The opening days of the administration of Joe Biden as U.S. president have continued two themes of the last administration: using impeachment to address the perceived misdeeds of Donald Trump and the rise of the executive order as a method of legislating without legislation. Two free chapters from a new CQ Press book offer context for understanding these issues surrounding the nexus of legislature and executive.
In Congress Reconsidered, contributing authors dive into the structure, power, and role of Congress. The text, edited by Lawrence C. Dodd, Bruce I. Oppenheimer and C. Lawrence Evans, shares the latest research in congressional studies, focusing on recent trends of political polarization and analysis of the Senate and the House of Representatives. A useful resource to understanding the gravity of the current political divide, the political science-driven book provides insight into the current chaotic election landscape and how we the people can better understand it.
The book’s 15th chapter, on congressional investigations, pointedly asks, asks, “Has Polarization (and Trump) Broken the Investigative Check?” The chapter’s authors, Douglas L. Kriner of Cornell University and Eric Schickler at the University of California, Berkeley, review the history of intransigence in the American executive branch, and predicted — more directly than they may have intended, as it turns out — “If the impeachment saga is a template for future presidents, it will have implications extending far beyond Trump’s last day in office.” they then add, “Trump’s unprecedented obstruction of Congress could seriously alter the balance of power across the branches for the foreseeable future.”
The next chapter, by Princeton University’s Nolan McCarty, takes a deeper dive into “How Congressional Polarization is Transforming the Separation of Powers.” Focusing specifically on three areas of legislative purview – passing laws, appropriating money and approving executive appointments — McCarty suggests that the decline in legislative performance attributed to polarization also harms the executive, even as the executive assumes more power to overcome gridlock.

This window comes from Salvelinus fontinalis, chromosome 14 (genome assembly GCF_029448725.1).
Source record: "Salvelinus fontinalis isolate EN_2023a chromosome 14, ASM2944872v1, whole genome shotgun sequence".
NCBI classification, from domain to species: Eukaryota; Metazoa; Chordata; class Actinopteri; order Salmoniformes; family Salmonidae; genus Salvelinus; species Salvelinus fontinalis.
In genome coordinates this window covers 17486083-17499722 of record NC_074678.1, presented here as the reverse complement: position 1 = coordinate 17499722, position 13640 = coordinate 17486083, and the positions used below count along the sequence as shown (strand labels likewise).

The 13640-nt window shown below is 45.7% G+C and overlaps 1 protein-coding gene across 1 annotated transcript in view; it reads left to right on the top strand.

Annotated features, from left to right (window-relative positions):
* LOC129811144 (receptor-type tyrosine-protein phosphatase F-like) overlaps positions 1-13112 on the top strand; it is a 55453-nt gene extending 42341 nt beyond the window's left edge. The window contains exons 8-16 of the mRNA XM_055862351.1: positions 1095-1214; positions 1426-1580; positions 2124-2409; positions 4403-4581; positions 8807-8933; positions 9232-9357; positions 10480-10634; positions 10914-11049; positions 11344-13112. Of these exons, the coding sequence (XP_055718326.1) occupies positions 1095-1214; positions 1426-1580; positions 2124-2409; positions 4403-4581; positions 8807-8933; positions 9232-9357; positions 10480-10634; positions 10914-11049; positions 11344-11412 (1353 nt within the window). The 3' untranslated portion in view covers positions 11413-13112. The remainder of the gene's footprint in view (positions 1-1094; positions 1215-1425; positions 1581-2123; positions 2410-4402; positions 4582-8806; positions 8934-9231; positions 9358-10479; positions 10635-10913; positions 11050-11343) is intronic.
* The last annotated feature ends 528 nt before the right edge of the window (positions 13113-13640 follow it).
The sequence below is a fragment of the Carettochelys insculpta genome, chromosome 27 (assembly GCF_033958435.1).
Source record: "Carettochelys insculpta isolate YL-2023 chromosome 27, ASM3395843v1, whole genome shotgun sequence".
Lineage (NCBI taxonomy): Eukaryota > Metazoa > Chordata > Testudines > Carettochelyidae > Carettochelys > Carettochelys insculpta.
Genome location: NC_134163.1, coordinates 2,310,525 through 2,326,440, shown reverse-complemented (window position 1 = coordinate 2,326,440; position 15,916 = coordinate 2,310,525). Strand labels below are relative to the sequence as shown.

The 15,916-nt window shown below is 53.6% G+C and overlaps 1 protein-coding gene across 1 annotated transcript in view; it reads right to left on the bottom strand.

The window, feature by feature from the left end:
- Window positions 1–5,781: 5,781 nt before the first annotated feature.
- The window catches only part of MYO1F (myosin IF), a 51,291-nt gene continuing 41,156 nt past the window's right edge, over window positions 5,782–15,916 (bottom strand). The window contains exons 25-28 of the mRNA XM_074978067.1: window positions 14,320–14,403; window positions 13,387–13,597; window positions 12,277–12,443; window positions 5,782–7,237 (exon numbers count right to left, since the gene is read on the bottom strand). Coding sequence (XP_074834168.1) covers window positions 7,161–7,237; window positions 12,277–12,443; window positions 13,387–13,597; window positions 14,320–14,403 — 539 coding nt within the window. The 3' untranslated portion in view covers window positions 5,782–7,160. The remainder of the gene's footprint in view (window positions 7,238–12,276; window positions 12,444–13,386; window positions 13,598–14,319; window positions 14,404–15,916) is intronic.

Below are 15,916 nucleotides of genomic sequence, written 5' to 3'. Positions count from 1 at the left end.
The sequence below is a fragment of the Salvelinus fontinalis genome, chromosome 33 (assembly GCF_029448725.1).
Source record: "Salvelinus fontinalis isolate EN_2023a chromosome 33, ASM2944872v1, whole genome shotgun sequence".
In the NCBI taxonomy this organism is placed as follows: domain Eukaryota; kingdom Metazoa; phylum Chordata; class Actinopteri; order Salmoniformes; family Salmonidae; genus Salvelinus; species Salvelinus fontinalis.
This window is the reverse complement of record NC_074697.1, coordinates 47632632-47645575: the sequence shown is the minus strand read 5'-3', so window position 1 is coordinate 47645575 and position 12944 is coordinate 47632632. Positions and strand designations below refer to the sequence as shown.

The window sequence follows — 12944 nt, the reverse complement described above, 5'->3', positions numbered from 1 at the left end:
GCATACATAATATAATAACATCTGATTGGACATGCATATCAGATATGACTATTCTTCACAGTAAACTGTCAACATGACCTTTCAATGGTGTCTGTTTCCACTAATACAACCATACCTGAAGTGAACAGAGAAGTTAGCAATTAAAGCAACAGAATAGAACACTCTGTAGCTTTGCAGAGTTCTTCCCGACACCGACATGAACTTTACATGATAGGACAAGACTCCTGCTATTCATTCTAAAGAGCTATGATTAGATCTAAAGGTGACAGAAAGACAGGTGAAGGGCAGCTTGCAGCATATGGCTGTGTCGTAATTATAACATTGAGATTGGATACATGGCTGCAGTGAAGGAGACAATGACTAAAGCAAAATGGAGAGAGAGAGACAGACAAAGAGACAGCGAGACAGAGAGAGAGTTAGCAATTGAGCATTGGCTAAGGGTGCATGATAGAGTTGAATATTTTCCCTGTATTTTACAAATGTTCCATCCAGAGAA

“[T]he substitution effect favoring the executive may pale in comparison to the lost policy impact due to the complementarities between legislative statutes and executive power. Many tools of executive policy making depend in large part of statutory delegation from Congress. A less active Congress gives the president much less to work with.”
Two other chapters from Congress Reconsidered ask the baseline question: How did U.S. end up so dysfunctional?
The first chapter, “The U.S. Senate and the Meaning of Dysfunction,” written by Evans and Wendy J. Schiller, provides an analysis of the evolving role of dysfunction in the U.S. Senate and its consequences on political decisions, legislation, and elections that have come from the upper chamber over the years.
“The troubling events of 2020 demonstrate just how critical a properly functioning Senate can be to the welfare of the nation. Taken to their extremes, partisan posturing, a disinclination to accept middle ground, and a dearth of informed public deliberation eventually could impede the country’s ability to confront dire national emergencies. And contrary to Mitch McConnell’s adage, if such a crisis of government ever occurs, the most important vote for senators may no longer be the next vote but the one they just cast,” the authors write.
In chapter two, “Lending and Reclaiming Power: Majority Leadership in the House from the 1950s to Trump,” John H. Aldrich and David W. Rohde assess the rules of governance for the House of Representatives and the changing shifts of power in the majority party. How has the House’s structure changed over time and how does that impact the majority’s ability to achieve its aims?
With the state of the Senate undetermined, the spread of misinformation by our own leaders, and challenges to democracy, the value of a political science understanding remains invaluable when regarding the future of our country in the many years to come.